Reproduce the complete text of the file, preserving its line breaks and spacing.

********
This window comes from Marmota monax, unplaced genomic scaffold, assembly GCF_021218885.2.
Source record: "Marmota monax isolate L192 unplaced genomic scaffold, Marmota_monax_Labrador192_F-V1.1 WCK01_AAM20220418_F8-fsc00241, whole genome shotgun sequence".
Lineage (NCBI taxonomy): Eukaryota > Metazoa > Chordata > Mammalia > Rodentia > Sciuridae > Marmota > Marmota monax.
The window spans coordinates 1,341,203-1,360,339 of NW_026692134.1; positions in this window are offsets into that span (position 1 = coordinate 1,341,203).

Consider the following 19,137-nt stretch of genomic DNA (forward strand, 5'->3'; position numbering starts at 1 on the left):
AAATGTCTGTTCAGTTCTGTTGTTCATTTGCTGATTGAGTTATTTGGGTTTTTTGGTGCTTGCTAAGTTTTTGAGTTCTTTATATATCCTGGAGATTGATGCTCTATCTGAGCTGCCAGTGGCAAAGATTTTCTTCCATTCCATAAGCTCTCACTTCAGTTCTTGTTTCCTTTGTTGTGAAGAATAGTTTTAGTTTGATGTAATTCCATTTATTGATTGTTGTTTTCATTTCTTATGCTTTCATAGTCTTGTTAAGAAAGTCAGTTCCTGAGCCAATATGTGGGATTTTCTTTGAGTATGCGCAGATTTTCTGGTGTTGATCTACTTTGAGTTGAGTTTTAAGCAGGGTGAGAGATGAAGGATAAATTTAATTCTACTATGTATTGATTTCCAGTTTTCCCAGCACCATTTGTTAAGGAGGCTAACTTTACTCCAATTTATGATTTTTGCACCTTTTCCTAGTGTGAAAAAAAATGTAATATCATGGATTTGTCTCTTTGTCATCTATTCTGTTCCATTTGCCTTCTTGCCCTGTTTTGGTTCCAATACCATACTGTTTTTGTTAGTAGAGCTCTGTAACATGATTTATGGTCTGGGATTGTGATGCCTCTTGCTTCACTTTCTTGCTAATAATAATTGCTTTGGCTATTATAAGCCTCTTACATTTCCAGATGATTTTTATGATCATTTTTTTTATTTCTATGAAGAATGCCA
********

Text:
This window comes from Marmota monax, unplaced genomic scaffold, assembly GCF_021218885.2.
Source record: "Marmota monax isolate L192 unplaced genomic scaffold, Marmota_monax_Labrador192_F-V1.1 WCK01_AAM20220418_F8-fsc00241, whole genome shotgun sequence".
Lineage (NCBI taxonomy): Eukaryota > Metazoa > Chordata > Mammalia > Rodentia > Sciuridae > Marmota > Marmota monax.
The window spans coordinates 1,341,203-1,360,339 of NW_026692134.1; positions in this window are offsets into that span (position 1 = coordinate 1,341,203).

Consider the following 19,137-nt stretch of genomic DNA (forward strand, 5'->3'; position numbering starts at 1 on the left):
AAATGTCTGTTCAGTTCTGTTGTTCATTTGCTGATTGAGTTATTTGGGTTTTTTGGTGCTTGCTAAGTTTTTGAGTTCTTTATATATCCTGGAGATTGATGCTCTATCTGAGCTGCCAGTGGCAAAGATTTTCTTCCATTCCATAAGCTCTCACTTCAGTTCTTGTTTCCTTTGTTGTGAAGAATAGTTTTAGTTTGATGTAATTCCATTTATTGATTGTTGTTTTCATTTCTTATGCTTTCATAGTCTTGTTAAGAAAGTCAGTTCCTGAGCCAATATGTGGGATTTTCTTTGAGTATGCGCAGATTTTCTGGTGTTGATCTACTTTGAGTTGAGTTTTAAGCAGGGTGAGAGATGAAGGATAAATTTAATTCTACTATGTATTGATTTCCAGTTTTCCCAGCACCATTTGTTAAGGAGGCTAACTTTACTCCAATTTATGATTTTTGCACCTTTTCCTAGTGTGAAAAAAAATGTAATATCATGGATTTGTCTCTTTGTCATCTATTCTGTTCCATTTGCCTTCTTGCCCTGTTTTGGTTCCAATACCATACTGTTTTTGTTAGTAGAGCTCTGTAACATGATTTATGGTCTGGGATTGTGATGCCTCTTGCTTCACTTTCTTGCTAATAATAATTGCTTTGGCTATTATAAGCCTCTTACATTTCCAGATGATTTTTATGATCATTTTTTTTATTTCTATGAAGAATGCCA